Argo testing driverless automobiles on Miami and Austin streets By Reuters
© Reuters. FILE PHOTO: An Argo Ai self driving prototype vehicle is seen outside a Ford and Volkswagen joint news conference in New York City, New York, U.S., July 12, 2019. REUTERS/Mike Segar
By Tina Bellon
AUSTIN (Reuters) -Self-driving startup Argo AI on Tuesday said it was having driverless carry vehicles employees around streets of Miami, Florida and Austin, Texas, noting that commercial applications would follow after an unspecified time.
Argo, backed by Ford Motor (NYSE:) Co and Volkswagen AG (OTC:), has tested its robotaxis on public roads in both cities for several years, but had previously included safety drivers behind the wheel.
“Argo is first to go driverless in two major American cities, safely operating amongst heavy traffic, pedestrians and bicyclists in the busiest of neighborhoods,” Argo AI Chief Executive Bryan Salesky said in a statement.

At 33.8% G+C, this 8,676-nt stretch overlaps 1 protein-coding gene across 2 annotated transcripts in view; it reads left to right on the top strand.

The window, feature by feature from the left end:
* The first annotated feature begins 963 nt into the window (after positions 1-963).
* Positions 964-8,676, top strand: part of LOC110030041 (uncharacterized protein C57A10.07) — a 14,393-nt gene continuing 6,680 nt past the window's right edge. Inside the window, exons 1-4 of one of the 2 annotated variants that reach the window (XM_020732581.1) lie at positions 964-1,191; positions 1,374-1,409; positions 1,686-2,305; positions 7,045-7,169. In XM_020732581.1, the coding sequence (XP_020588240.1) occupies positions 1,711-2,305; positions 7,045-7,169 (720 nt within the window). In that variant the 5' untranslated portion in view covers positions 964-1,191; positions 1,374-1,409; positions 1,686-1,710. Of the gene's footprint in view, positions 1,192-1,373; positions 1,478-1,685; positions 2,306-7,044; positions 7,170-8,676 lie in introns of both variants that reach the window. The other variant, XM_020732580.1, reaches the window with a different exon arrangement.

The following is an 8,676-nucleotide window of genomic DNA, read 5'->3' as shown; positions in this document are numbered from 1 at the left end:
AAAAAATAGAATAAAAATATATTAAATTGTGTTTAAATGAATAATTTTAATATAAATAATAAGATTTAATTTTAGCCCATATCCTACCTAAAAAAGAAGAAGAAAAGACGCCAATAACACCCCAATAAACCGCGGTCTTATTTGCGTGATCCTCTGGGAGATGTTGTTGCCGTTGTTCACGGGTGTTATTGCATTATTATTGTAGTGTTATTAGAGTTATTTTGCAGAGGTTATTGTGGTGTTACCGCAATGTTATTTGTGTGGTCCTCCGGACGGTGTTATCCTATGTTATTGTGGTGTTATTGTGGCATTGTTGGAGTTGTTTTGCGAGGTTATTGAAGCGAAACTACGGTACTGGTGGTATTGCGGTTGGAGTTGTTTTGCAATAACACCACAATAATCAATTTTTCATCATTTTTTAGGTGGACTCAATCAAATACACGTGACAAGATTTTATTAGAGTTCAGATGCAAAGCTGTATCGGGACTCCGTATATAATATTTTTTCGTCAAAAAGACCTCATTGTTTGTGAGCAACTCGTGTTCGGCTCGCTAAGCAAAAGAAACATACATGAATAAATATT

The company allows ride-hail, delivery and logistics companies to integrate its driverless vehicles into their operations.
An Argo AI spokeswoman said ride-hail service lyft Inc (NASDAQ:) and retail-grocery chain Walmart (NYSE:) Inc were running pilot programs integrating the technology.
“Our driverless operations are initially focused on conducting employee rides using our internally-developed ride hailing test app,” the spokeswoman said. “We’ll integrate driverless into commercial operations at the appropriate time.”
Lyft, which a year ago sold its own self-driving technology unit, in July partnered with Argo AI and Ford. The ride-hail company said it would focus on “generating the maximum revenue” out of the robotaxis by providing routing, customer interface and fleet management services.
Walmart in September said it partnered with Argo AI and Ford to launch an autonomous vehicle delivery service in Miami, Austin and Washington, DC
Self-driving companies have repeatedly pushed out timelines to provide truly driverless trips at scale, with only a few limited fully autonomous programs available across the US
While human drivers make up an estimated 80% of the per-mile cost in traditional ride-hail services, self-driving companies also need to recoup billions of dollars in development costs, and figure out how to scale, manage and maintain vehicle fleets economically .